Articles

The Cons of using an FRM Test Bank

Estimated reading time: 6 minutes

 

Downsides to be mindful of

A Financial Risk Manager certification is one of the most respected credentials in the field of finance. It can be the key to a high flying career.

But, standing between that and where you are now are two difficult examinations.

Regularly, many candidates are using FRM test banks and practice questions as a preparation technique.

While this path has many compelling perks, it also comes with risks that students should watch out for.

 

Sub-standard questions

High standards are what set certified experts apart from others in the field.

The FRM curriculum teaches thorough concepts in financial risk management and it also touches on the current problems in the business world.

Not many test banks out there can live up to these standards (fortunately, some do).

As a result, candidates might end up relying on questions that don’t extensively cover the curriculum and GARP’s learning objectives.

This is the biggest fear; that the mock exams and practice questions in some test banks can steer you away from the main goals of the program.

Worthwhile papers must have objectives that include:

  • To equip you with practical knowledge that meets international standards
  • To enhance your ability to foresee, respond and adapt to critical issues
  • To improve your ability to add value to your organization
  • To sharpen your critical thinking skills
  • To enhance your analytical abilities

 

No benchmark standards

In a higher-learning institution setting with proper training, students can compare test results among themselves to gauge where they stand. 

In a self-learning environment, mock tests offer no way of comparing scores among peers.

Test banks, therefore, fail to meet the critical objective of peer-to-peer bench-marking.

In trying to determine whether you are doing well or not, it can important to judge yourself against others. 

The self-isolating nature of test banks won’t address this issue, and it might thus be inaccurate to rely on your self-evaluation score as a prediction of how well you will do on the actual day.

 

The risk of overconfidence

Working with a question bank can give you a false sense of confidence when you consistently get high scores in your tests.

That’s dangerous because most times, the real tests never turn out as expected.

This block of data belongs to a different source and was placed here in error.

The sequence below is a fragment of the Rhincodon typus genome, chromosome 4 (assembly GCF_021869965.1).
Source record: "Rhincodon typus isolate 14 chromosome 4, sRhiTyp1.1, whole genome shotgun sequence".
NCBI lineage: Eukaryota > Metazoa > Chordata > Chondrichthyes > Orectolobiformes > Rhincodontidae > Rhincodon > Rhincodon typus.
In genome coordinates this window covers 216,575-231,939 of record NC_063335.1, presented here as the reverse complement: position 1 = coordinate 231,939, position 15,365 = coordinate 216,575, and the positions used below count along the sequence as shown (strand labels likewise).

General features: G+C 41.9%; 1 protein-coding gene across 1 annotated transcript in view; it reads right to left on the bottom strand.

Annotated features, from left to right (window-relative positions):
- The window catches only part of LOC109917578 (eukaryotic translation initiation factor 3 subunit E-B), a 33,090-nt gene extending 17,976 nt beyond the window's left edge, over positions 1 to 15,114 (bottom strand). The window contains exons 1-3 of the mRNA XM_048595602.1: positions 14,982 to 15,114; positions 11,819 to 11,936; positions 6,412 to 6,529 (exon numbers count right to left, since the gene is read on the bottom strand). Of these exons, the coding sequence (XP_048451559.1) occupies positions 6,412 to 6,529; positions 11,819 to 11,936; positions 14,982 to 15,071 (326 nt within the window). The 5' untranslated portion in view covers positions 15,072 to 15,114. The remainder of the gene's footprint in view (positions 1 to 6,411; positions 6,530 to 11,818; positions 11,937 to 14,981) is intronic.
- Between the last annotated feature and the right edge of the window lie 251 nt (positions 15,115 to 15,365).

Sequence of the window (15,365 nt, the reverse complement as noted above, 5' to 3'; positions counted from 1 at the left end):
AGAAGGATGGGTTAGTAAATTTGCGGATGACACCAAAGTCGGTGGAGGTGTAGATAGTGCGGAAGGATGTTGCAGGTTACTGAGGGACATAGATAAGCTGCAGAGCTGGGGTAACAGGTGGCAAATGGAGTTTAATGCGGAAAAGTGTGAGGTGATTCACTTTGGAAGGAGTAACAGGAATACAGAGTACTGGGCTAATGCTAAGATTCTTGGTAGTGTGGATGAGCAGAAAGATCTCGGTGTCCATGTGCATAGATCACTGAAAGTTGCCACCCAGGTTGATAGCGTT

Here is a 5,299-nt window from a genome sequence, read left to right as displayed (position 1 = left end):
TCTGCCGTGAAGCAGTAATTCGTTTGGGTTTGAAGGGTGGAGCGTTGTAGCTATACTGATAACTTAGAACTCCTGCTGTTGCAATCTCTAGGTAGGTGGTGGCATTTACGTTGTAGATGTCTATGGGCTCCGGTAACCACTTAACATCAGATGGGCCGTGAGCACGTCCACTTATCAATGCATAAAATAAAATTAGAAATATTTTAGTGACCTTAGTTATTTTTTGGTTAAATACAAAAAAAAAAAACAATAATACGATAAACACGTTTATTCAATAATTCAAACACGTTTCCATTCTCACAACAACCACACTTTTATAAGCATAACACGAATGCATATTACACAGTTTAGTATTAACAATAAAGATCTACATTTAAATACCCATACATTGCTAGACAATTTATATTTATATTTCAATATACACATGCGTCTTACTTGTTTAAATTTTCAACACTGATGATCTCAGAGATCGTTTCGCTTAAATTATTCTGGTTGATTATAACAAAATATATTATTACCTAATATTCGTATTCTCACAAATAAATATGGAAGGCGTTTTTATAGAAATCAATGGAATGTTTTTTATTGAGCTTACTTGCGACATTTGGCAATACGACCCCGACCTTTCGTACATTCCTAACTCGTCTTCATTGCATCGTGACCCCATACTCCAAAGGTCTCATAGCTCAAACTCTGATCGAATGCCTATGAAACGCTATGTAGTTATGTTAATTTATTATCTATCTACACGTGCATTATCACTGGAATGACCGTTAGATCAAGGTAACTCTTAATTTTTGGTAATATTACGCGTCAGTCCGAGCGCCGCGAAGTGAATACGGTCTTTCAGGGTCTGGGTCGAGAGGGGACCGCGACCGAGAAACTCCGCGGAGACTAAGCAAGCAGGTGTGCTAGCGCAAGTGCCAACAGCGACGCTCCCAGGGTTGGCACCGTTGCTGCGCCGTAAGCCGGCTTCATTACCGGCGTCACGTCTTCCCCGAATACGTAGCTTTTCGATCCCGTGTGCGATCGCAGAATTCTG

The examiners will not just test what you know, but you will also be required to prove that you can apply what you know in various puzzling practical scenarios.

Unfortunately, too many students slack into complacency once they perform well in simulated tests. They start to study less, believing they have mastered everything there is to know.

These are the same candidates that step out of the room full of regrets.

 

Frustration and discouragement

Flip the coin, and on the other side you find candidates who perform poorly in the tests offered by various agents. 

After getting a consistently poor score, some of these candidates think they have come to the end of the road.

They get too discouraged to continue studying and give in, waiting for a poor score in the actual exam.

In a scenario like this, the question banks do more harm than good. They encourage negative thinking that breaks down one’s emotional stamina.

That happens because there are no guidelines for interpreting scores. There are no personalized recommendations on what to do next, either.

 

Connectivity and privacy challenges

Some practice banks are fully digital in nature, to be accessed only when you have an internet connection.

Even if you have a subscription to this platform, you can still lose connection if you have internet issues.

The limited accessibility makes some banks an unreliable study tool.

The internet landscape is also fraught with security risks. Candidates would have to be extremely cautious and work with a trusted provider that assures the security of their data and private information.

And even if the providers are keen on data privacy, there is still the danger of attacks, including malicious programs (which candidates can download without knowing), denial of service and brute-force attacks.

 

Hard-to-replicate scenarios

As a GARP student, you have probably been studying hard (right?). You have a study schedule that you strictly adhere to (right?).

But how come you always get poor scores when you take the practice tests?

There could be many reasons for that. But one primary concern here is the setting under which you take these tests.

You cannot get genuinely accurate evaluations if you take a mock while attending to a crying child, worrying about a deadline at work or in the company of friends.

In these settings, it’s hard to focus. You might be too anxious or too uncomfortable to think. All these lead to poor performance.